Buying a home is a major step in your life. It’s an accomplishment less than 65% of Americans have achieved, so it’s something to proud of. Do you have everything in order that you need, though?
Credit card debt is a common problem, and most people realize that it can impact their ability to get a mortgage. How much credit card debt is okay if you’re buying a home? Here’s what you need to know.
How Credit Card Debt Affects Your Mortgage
Before we get into the specifics of how much credit card debt is problematic, let’s look at why it matters.
Debt to Income Ratio
One of the key factors a mortgage lender will consider is your debt-to-income ratio or DTI. This is exactly what its name implies: a comparison between your debt and your income.
Lenders use this as a way to gauge how much of a mortgage payment you can afford. The more debt you have, the higher your monthly payments are toward those debts. That leaves less money to pay a mortgage.
Your credit score is a major factor in your mortgage application. It tells them how well they can trust that you’ll make your payments on time.
Outside of missed payments, the key way credit card debt affects your credit score is through your credit utilization ratio.
Credit card debt falls under the category of revolving credit. This means you have a certain amount of credit you can continually use, pay off, and use again.
It’s different from an installment loan, for instance, in which you use the money once and when you pay it off, the account is closed.
Your credit utilization ratio is the amount of your revolving credit that you’re currently using. The higher it is, the more it can lower your credit score.
How Much Credit Card Debt is Okay When Buying a House?
Now that you know how credit card debt affects your mortgage application, how much is too much? There is no magic number. For both DTI and credit utilization ratio, it depends on several factors.
Acceptable Debt to Income Ratio
A lender determines your DTI by first adding up the minimum monthly payments for all your debt. They divide that number by your gross monthly income. This gives you a percentage, which is your debt-to-income ratio.
Most lenders won’t offer you a mortgage if your DTI is 43% or higher. Some rare lenders will go up to 45%.
However, the lower your DTI is, the higher of a mortgage they’re likely to give you. A “good” DTI is considered anything below 36%.
When Credit Card Debt Affects Your Credit Score
Your other question may be, “how much credit card debt is enough to lower my credit score?”
As we mentioned above, the number you need to know is your credit utilization ration. To find this, start by adding up the credit limits of all your credit cards.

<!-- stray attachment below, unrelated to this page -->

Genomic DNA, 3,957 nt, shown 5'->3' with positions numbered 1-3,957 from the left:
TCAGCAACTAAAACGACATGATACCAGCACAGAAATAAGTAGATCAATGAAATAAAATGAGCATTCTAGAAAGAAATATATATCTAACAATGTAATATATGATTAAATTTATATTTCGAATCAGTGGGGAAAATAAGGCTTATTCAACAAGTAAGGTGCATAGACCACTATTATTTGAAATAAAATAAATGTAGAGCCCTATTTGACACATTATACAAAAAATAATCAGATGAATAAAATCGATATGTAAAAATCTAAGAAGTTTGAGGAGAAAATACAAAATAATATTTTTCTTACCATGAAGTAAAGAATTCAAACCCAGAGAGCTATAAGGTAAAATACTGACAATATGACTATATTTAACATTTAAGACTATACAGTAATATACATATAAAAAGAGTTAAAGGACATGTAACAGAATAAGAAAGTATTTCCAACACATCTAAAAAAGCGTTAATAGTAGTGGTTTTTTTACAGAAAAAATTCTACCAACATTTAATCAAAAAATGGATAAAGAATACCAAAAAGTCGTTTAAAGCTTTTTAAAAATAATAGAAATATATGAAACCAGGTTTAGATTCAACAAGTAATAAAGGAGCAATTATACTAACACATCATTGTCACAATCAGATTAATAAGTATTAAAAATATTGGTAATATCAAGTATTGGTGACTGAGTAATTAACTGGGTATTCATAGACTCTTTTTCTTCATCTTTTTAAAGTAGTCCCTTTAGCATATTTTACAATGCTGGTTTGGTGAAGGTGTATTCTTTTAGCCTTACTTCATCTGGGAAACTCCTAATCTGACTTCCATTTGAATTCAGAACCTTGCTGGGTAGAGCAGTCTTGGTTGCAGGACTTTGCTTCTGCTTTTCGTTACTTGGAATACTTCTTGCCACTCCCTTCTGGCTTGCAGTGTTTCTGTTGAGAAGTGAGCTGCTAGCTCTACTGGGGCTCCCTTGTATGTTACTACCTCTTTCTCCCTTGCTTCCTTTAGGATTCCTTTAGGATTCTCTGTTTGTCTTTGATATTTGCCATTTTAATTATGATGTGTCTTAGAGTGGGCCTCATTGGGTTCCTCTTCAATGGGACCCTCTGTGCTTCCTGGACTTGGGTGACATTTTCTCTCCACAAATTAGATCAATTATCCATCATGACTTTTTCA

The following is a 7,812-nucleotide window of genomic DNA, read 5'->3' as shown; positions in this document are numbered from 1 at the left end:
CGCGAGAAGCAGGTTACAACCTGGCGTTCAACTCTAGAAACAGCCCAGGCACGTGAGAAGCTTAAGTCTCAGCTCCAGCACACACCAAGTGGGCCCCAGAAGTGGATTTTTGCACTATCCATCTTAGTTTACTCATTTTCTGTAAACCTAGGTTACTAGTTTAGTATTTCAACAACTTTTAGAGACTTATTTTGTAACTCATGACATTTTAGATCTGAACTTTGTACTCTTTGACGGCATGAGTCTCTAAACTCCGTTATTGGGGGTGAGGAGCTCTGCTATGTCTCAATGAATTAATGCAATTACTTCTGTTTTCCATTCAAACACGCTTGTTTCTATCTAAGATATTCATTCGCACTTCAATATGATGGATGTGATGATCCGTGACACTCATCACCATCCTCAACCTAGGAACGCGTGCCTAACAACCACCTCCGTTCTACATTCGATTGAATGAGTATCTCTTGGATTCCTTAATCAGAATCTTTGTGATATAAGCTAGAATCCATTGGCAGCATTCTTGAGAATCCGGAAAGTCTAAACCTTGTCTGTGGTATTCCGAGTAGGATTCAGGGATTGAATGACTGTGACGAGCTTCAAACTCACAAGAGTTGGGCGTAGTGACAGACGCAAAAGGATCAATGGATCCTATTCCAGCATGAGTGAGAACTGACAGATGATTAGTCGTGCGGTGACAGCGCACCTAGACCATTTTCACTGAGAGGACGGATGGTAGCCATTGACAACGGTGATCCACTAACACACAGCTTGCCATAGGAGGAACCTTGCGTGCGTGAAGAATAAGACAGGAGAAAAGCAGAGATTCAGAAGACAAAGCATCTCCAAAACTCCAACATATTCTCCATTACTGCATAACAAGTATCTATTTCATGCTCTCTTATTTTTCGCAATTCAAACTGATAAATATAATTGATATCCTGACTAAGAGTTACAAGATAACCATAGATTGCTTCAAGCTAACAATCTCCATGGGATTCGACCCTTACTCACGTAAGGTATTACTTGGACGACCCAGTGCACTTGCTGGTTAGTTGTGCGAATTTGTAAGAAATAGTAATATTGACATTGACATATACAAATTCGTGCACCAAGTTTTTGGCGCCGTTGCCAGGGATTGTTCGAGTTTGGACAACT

Next, add up the balances on all your credit cards. Divide that number by your total credit limit. This gives you a percentage, which is your credit utilization ratio.
When it comes to your credit score, the lower that utilization ratio is, the better. It doesn’t tend to lower your credit score until it reaches 30% or higher.
What to Do if Your Credit Card Debt is Too High to Buy a Home
If you have a DTI under 36% and a credit utilization ratio under 30%, you’re good to go. If not, what can you do to get into your dream home?
Increase Your Income
Your debt-to-income ratio is based on two numbers: your debt and your income. One of the fastest ways to improve it is to increase your income.
If you don’t want to change jobs or you aren’t able to, try getting a “side hustle.” You could join a part-time sales team or pick up some freelance work based on your skills.
An income boost does double duty toward your DTI. First, it raises your income so that if your debt stays the same, your DTI improves. If you use that income to pay down your debt, you can improve your DTI even more.
Get a Loan
If you have good credit but your credit card debt is high, it could be a good option to get a loan. Use that debt consolidation loan to pay down as much of your credit card debt as possible.
A personal loan with a lower interest rate than your credit cards can help you pay down your debt faster.
This also transfers your credit card debt from revolving credit to closed-end credit. That lowers your credit utilization ratio, improving your credit score.
Keep in mind that this is only a good option if a high utilization ratio is the top negative factor on your credit report. Applying for new credit more than twice in a year will hurt your credit score. Don’t take this route if you have other new credit accounts.
Request a Credit Limit Increase
Instead of seeking new credit, you could request a credit limit increase from your existing credit cards. This raises your total credit limit, which will lower your utilization ratio if your debt stays the same.
However, you should only do this if you have the will power not to fill up that new credit. If you get a credit limit and add to your debt, your utilization ratio will stay the same and it won’t improve your chances for a mortgage.
Getting Your Dream Home
Homeownership is a dream for countless Americans. It’s frustrating when something as minor as credit card debt holds you back from reaching that dream.
While there is no exact science, there are ways to know how much credit card debt is okay when you buy a home. Working out the calculations above can give you an idea of your chances with a mortgage lender.
If you want to take steps to lower your credit card debt, start by applying for a loan today. Here are some other articles you might find helpful:
Mortgage and Auto Credit – common types of installment loans
How to buy your dream home with home loans for bad credit
8 ways payday loans no credit check can make home renovations a breeze
10 reasons small personal loans are the secret to constructing your dream home